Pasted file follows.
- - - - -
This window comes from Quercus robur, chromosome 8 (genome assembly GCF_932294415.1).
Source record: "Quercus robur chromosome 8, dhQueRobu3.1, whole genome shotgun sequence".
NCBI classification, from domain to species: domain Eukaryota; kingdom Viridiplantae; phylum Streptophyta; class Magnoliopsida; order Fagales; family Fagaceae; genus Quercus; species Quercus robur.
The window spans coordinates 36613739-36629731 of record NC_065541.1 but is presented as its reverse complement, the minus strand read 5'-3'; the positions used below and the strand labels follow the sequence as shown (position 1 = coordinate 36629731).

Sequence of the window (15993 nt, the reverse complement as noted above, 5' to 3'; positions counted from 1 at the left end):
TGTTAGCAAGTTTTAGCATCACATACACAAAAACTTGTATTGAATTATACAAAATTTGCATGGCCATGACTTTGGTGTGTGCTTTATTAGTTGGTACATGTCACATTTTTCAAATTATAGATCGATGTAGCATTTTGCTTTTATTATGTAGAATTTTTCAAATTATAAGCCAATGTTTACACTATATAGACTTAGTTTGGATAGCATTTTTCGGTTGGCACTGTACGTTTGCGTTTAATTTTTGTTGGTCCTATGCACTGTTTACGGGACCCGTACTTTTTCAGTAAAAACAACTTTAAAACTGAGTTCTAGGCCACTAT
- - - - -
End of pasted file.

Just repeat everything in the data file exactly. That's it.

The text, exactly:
This window comes from Quercus robur, chromosome 8 (genome assembly GCF_932294415.1).
Source record: "Quercus robur chromosome 8, dhQueRobu3.1, whole genome shotgun sequence".
NCBI classification, from domain to species: domain Eukaryota; kingdom Viridiplantae; phylum Streptophyta; class Magnoliopsida; order Fagales; family Fagaceae; genus Quercus; species Quercus robur.
The window spans coordinates 36613739-36629731 of record NC_065541.1 but is presented as its reverse complement, the minus strand read 5'-3'; the positions used below and the strand labels follow the sequence as shown (position 1 = coordinate 36629731).

Sequence of the window (15993 nt, the reverse complement as noted above, 5' to 3'; positions counted from 1 at the left end):
TGTTAGCAAGTTTTAGCATCACATACACAAAAACTTGTATTGAATTATACAAAATTTGCATGGCCATGACTTTGGTGTGTGCTTTATTAGTTGGTACATGTCACATTTTTCAAATTATAGATCGATGTAGCATTTTGCTTTTATTATGTAGAATTTTTCAAATTATAAGCCAATGTTTACACTATATAGACTTAGTTTGGATAGCATTTTTCGGTTGGCACTGTACGTTTGCGTTTAATTTTTGTTGGTCCTATGCACTGTTTACGGGACCCGTACTTTTTCAGTAAAAACAACTTTAAAACTGAGTTCTAGGCCACTAT